MICHELE NORRIS, Host:
Now on to larger reading matters in our summer series, You Must Read This." Here is Arab-American writer, Diana Abu-Jaber.
DIANA ABU: Back, back. Before I've found Toni Morrison, Louise Erdrich, Jamaica Kincaid, or any of the other shining writers who lit an early path for me, there was Maxine Hong Kingston. I was still in high school steeped in the words of Anglo men like Faulkner, Cheever, and Updike, wonderful writers, their stories rich and vibrant. But it seemed at that time all writers must have lived in the same grand and tightly guarded house. There were locks on every door and window. How could someone like me, a girl from a mixed race, immigrant family, ever be allowed inside?
One day, when I was in 10th grade, I was combing the shelves of a little local bookstore at the mall and stumbled across a pretty slender book called "The Woman Warrior." I flipped through it, curious. What was this? A novel? A collection? A memoir?
W: you must not tell anyone, my mother said, what I am about to tell you. It goes on to tell the story of a pregnant adulterous woman who is terrorized by her village and ends by her drowning in a well.
The story traces the lengths of what it's like for those of us who live between identities. Raised in an Arab-American family, I knew what it meant to feel both proud of my heritage and yet ashamed by the scent of garlic in my lunch. Hong Kingston understood this wild strangeness.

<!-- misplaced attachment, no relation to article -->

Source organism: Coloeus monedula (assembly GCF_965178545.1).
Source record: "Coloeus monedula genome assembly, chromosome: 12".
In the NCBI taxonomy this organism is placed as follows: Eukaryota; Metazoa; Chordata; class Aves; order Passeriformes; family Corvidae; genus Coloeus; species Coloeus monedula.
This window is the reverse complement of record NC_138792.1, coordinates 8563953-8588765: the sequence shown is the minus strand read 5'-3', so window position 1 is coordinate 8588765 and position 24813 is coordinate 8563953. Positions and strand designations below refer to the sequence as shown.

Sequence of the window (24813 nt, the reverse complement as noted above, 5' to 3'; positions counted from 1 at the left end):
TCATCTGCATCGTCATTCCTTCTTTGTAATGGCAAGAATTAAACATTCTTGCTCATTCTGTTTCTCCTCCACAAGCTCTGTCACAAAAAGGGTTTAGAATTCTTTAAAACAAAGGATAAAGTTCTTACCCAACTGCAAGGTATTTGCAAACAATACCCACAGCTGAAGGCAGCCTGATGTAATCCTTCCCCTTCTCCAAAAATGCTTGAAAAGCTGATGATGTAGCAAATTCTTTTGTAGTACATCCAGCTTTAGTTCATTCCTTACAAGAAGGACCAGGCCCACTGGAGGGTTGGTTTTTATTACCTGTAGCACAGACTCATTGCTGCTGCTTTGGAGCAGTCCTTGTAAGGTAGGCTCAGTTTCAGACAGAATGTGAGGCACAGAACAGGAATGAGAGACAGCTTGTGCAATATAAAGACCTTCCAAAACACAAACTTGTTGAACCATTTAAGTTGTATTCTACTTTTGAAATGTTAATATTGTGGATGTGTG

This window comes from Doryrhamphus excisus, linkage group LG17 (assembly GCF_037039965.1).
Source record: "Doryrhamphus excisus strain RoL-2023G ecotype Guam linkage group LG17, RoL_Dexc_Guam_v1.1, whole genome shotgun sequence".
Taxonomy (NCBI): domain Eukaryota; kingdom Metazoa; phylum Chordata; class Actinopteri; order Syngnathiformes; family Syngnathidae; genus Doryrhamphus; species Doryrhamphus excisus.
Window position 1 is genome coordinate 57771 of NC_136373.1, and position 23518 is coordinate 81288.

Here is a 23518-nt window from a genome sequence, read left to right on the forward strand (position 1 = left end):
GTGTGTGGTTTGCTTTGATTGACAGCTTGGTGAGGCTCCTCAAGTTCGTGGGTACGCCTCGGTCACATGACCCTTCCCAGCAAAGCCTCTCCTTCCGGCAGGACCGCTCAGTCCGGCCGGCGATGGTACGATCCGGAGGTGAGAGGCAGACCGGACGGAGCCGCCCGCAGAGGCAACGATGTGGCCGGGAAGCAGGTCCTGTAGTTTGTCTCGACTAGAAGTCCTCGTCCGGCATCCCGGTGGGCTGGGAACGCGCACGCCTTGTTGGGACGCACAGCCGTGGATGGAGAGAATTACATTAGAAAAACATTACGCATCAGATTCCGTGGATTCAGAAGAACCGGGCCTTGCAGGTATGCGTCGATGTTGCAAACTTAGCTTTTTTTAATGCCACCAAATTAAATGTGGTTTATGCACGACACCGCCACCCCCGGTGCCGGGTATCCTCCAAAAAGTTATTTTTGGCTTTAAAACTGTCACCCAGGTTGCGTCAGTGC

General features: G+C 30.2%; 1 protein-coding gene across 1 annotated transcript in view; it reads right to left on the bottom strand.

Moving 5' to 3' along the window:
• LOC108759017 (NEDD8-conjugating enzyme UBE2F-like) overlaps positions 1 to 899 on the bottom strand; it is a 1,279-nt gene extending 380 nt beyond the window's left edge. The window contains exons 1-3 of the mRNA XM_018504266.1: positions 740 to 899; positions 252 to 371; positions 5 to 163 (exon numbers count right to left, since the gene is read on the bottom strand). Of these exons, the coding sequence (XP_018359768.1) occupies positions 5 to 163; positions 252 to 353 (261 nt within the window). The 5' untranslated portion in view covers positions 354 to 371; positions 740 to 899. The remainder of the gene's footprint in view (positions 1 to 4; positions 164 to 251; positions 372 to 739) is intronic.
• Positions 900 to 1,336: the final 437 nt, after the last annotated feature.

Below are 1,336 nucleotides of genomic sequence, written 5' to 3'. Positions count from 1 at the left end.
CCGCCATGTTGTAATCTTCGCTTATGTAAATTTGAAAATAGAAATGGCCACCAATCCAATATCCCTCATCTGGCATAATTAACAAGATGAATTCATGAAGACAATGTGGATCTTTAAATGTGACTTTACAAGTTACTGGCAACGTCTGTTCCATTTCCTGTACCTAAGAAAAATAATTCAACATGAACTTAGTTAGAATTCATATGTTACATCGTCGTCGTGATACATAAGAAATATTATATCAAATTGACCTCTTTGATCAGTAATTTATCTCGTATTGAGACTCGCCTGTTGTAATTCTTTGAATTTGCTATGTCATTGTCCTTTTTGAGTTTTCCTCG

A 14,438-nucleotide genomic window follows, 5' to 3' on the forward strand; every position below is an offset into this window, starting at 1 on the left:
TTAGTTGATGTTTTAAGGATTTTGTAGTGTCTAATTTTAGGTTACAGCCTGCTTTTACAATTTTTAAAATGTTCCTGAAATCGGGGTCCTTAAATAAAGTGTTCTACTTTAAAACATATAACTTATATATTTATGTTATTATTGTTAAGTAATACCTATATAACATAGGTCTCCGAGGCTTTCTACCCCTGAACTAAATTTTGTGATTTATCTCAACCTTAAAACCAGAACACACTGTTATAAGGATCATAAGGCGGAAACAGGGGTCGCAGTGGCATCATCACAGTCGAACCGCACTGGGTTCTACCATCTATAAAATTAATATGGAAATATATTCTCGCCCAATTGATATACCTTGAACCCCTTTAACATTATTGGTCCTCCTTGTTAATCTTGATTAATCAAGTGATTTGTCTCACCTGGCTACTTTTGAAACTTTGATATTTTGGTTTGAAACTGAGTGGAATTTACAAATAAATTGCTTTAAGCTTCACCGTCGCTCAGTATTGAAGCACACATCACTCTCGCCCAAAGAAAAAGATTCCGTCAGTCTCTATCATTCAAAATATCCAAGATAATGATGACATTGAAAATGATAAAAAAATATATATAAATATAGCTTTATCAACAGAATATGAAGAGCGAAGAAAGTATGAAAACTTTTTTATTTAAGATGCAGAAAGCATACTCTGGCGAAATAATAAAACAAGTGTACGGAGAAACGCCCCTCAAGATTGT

Reading her, I felt an electrifying jolt of recognition. This was the desire of young girl for a voice, a sense of her own power. The final segment of the book, "A Song for a Barbarian Reed Pipe," contains among its other recollections a terrifying and thrilling passage in which the narrator preys on another little girl attempting to bully her into speaking.
You are going to talk. I am going to make you talk, you sissy girl. She pinches the girl, twisting her flesh until they're both reduced to sobs, neither of them understanding the brutal intensity of the moment.
I was captivated by the sadistic power. I'd never read or experienced anything like it before. I love the deliciousness of eavesdropping on such dark secrets. But more, I love that she was brave enough to write about such things, to tell the truth of her own experience.
Hong Kingston's voice edges between poetry and barely controlled rage throughout this work. I found it to be at once compelling, alien and true. It would take years before I read anything like an Arab-American novel. But "The Woman Warrior" was my first inkling that there were many kinds of stories in the house of literature.
NORRIS: Diana Abu-Jaber is the author of the forthcoming book, "Origin," as well as "Arabian Jazz." There's an excerpt from "The Woman Warrior" and more recommendations at npr.org. Search for summer books there. You're listening to ALL THINGS CONSIDERED from NPR News.
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